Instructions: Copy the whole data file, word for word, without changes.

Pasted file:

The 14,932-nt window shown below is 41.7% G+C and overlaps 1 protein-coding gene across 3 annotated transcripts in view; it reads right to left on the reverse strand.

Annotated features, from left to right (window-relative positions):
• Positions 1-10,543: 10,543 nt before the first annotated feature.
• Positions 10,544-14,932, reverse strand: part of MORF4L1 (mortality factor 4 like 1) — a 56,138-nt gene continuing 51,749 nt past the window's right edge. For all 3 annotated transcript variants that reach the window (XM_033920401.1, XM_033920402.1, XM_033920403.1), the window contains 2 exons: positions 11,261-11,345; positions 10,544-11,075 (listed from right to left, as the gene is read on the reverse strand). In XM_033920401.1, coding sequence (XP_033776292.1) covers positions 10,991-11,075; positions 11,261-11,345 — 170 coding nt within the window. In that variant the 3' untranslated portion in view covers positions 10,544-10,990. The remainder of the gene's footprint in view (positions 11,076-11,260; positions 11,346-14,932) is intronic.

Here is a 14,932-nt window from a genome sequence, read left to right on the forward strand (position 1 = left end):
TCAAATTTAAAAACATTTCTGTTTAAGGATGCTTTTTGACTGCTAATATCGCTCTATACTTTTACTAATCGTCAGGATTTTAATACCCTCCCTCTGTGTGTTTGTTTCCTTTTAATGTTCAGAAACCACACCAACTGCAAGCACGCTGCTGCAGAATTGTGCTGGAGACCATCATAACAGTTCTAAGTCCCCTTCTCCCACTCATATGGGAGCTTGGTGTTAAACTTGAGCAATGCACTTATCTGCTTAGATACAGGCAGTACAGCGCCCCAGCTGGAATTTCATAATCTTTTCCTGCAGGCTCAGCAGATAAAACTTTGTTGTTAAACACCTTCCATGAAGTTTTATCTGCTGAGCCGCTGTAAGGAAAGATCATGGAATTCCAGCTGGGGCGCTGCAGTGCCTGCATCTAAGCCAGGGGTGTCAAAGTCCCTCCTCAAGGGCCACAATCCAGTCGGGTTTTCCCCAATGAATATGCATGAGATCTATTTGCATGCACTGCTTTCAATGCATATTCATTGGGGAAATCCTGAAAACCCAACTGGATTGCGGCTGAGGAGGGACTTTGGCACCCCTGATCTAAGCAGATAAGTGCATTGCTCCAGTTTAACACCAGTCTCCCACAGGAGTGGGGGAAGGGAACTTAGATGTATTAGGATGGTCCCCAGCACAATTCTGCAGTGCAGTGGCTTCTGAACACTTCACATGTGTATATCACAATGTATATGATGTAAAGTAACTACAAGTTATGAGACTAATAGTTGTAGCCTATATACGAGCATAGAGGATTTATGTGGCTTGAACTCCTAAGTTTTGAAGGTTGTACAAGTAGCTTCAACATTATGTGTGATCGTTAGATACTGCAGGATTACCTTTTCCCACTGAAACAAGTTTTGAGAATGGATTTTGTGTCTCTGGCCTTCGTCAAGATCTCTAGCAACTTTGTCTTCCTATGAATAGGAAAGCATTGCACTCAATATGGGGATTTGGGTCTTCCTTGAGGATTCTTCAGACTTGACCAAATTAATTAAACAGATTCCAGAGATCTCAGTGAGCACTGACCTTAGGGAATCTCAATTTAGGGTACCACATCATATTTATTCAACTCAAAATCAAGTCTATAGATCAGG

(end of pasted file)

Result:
The 14,932-nt window shown below is 41.7% G+C and overlaps 1 protein-coding gene across 3 annotated transcripts in view; it reads right to left on the reverse strand.

Annotated features, from left to right (window-relative positions):
• Positions 1-10,543: 10,543 nt before the first annotated feature.
• Positions 10,544-14,932, reverse strand: part of MORF4L1 (mortality factor 4 like 1) — a 56,138-nt gene continuing 51,749 nt past the window's right edge. For all 3 annotated transcript variants that reach the window (XM_033920401.1, XM_033920402.1, XM_033920403.1), the window contains 2 exons: positions 11,261-11,345; positions 10,544-11,075 (listed from right to left, as the gene is read on the reverse strand). In XM_033920401.1, coding sequence (XP_033776292.1) covers positions 10,991-11,075; positions 11,261-11,345 — 170 coding nt within the window. In that variant the 3' untranslated portion in view covers positions 10,544-10,990. The remainder of the gene's footprint in view (positions 11,076-11,260; positions 11,346-14,932) is intronic.

Here is a 14,932-nt window from a genome sequence, read left to right on the forward strand (position 1 = left end):
TCAAATTTAAAAACATTTCTGTTTAAGGATGCTTTTTGACTGCTAATATCGCTCTATACTTTTACTAATCGTCAGGATTTTAATACCCTCCCTCTGTGTGTTTGTTTCCTTTTAATGTTCAGAAACCACACCAACTGCAAGCACGCTGCTGCAGAATTGTGCTGGAGACCATCATAACAGTTCTAAGTCCCCTTCTCCCACTCATATGGGAGCTTGGTGTTAAACTTGAGCAATGCACTTATCTGCTTAGATACAGGCAGTACAGCGCCCCAGCTGGAATTTCATAATCTTTTCCTGCAGGCTCAGCAGATAAAACTTTGTTGTTAAACACCTTCCATGAAGTTTTATCTGCTGAGCCGCTGTAAGGAAAGATCATGGAATTCCAGCTGGGGCGCTGCAGTGCCTGCATCTAAGCCAGGGGTGTCAAAGTCCCTCCTCAAGGGCCACAATCCAGTCGGGTTTTCCCCAATGAATATGCATGAGATCTATTTGCATGCACTGCTTTCAATGCATATTCATTGGGGAAATCCTGAAAACCCAACTGGATTGCGGCTGAGGAGGGACTTTGGCACCCCTGATCTAAGCAGATAAGTGCATTGCTCCAGTTTAACACCAGTCTCCCACAGGAGTGGGGGAAGGGAACTTAGATGTATTAGGATGGTCCCCAGCACAATTCTGCAGTGCAGTGGCTTCTGAACACTTCACATGTGTATATCACAATGTATATGATGTAAAGTAACTACAAGTTATGAGACTAATAGTTGTAGCCTATATACGAGCATAGAGGATTTATGTGGCTTGAACTCCTAAGTTTTGAAGGTTGTACAAGTAGCTTCAACATTATGTGTGATCGTTAGATACTGCAGGATTACCTTTTCCCACTGAAACAAGTTTTGAGAATGGATTTTGTGTCTCTGGCCTTCGTCAAGATCTCTAGCAACTTTGTCTTCCTATGAATAGGAAAGCATTGCACTCAATATGGGGATTTGGGTCTTCCTTGAGGATTCTTCAGACTTGACCAAATTAATTAAACAGATTCCAGAGATCTCAGTGAGCACTGACCTTAGGGAATCTCAATTTAGGGTACCACATCATATTTATTCAACTCAAAATCAAGTCTATAGATCAGG